The talks then adjourned indefinitely, with no word of when further meetings might occur and neither side suggesting anything important had just taken place.
"We just don't see eye to eye," D.C. 33 president Pete Matthews told reporters as his colleagues headed home for the weekend. "There's things that we just have to talk about, and I don't know how we're going to get there. We're trying, but I don't know. . . . I really don't."
The city's chief negotiator also struck a negative note. "We were hoping that the union would come in with some new proposals for us today," said Shannon Farmer. "They haven't, and we just asked them to get in touch with us when they have some new proposals."
The sessions came three days after D.C. 47 reached a tentative eight-year deal with the city. It includes a $2,000 signing bonus and raises in each of the next three years, but no back pay for the six-plus years union members have gone without a pay increase.
The Nutter administration gave up its demand that new hires enter a less expensive hybrid pension plan - but secured higher contributions from employees who stick with their current pension plans.
"All contracts are different - 47 is 47," Matthews told reporters before Friday's brief talks. "That settlement doesn't have anything to do with us."
He said the other union's tentative deal was not discussed even when the D.C. 33 negotiators were meeting privately among themselves.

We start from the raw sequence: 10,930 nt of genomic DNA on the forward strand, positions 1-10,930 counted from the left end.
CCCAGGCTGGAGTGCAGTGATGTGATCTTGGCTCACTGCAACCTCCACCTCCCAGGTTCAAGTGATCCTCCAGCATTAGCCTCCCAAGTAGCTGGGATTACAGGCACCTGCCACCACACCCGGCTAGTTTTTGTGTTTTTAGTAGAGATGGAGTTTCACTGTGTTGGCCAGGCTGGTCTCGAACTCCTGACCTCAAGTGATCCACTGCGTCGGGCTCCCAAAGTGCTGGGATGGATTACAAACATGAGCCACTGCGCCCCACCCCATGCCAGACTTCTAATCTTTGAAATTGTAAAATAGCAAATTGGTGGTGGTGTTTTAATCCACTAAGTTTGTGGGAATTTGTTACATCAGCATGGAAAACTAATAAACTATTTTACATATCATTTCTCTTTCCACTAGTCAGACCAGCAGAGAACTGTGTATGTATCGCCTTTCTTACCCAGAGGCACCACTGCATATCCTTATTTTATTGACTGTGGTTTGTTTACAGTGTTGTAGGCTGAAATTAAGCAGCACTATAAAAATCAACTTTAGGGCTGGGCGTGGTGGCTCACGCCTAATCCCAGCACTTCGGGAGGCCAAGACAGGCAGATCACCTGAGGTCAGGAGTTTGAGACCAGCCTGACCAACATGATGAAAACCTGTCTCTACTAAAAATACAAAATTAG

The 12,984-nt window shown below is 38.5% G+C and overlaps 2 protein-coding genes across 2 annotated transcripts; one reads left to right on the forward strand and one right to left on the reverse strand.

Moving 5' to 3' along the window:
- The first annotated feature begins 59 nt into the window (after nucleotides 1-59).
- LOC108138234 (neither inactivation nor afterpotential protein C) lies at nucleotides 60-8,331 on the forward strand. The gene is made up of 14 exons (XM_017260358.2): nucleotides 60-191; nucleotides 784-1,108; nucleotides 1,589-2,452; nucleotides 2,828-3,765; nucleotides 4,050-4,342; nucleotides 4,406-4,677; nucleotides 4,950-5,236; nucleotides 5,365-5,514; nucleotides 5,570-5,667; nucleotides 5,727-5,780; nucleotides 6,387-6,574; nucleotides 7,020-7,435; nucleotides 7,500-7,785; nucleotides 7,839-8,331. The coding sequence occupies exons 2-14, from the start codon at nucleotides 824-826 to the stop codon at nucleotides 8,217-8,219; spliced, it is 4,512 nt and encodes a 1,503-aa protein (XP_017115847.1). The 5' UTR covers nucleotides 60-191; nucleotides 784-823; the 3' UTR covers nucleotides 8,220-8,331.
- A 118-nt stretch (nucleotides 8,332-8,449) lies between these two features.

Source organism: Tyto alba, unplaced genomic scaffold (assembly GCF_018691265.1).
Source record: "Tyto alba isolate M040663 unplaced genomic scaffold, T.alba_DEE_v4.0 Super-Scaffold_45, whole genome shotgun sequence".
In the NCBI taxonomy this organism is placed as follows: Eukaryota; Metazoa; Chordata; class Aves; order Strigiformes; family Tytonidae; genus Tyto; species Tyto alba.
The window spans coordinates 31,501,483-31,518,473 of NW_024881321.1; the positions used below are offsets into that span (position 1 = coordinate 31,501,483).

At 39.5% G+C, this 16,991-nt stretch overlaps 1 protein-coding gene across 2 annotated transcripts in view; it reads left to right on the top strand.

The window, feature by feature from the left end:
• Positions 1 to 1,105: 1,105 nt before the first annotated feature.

Both unions have faced the same general issue - a five-year labor standoff in which workers had frozen wages and higher deductions for medical coverage. The city was pressuring both to permit temporary furloughs, up to three weeks annually, and to send new employees into the hybrid plan with lower guaranteed pension benefits.
The tentative D.C. 47 pact runs to mid-2017, with the signing bonus and yearly raises of 3.5 percent, 2.5 percent, and 3 percent, starting 30 days after ratification. The deal still faces a ratification vote by the 3,500 members of the largely white-collar union.
While the city dropped its bid for authority to furlough workers for up to three weeks each year, the union agreed to layoff rules that provide the same flexibility the Nutter administration says it was looking for.
D.C. 33 is bargaining for 8,800 city employees, including sanitation workers, Water Department workers, airport personnel, and civilian employees in the Police and Fire Departments.
D.C. 47 represents an assortment of workers, including social workers, registered nurses, and health technicians.
The other two city unions, representing police and firefighters, generally resolve their contracts through arbitration.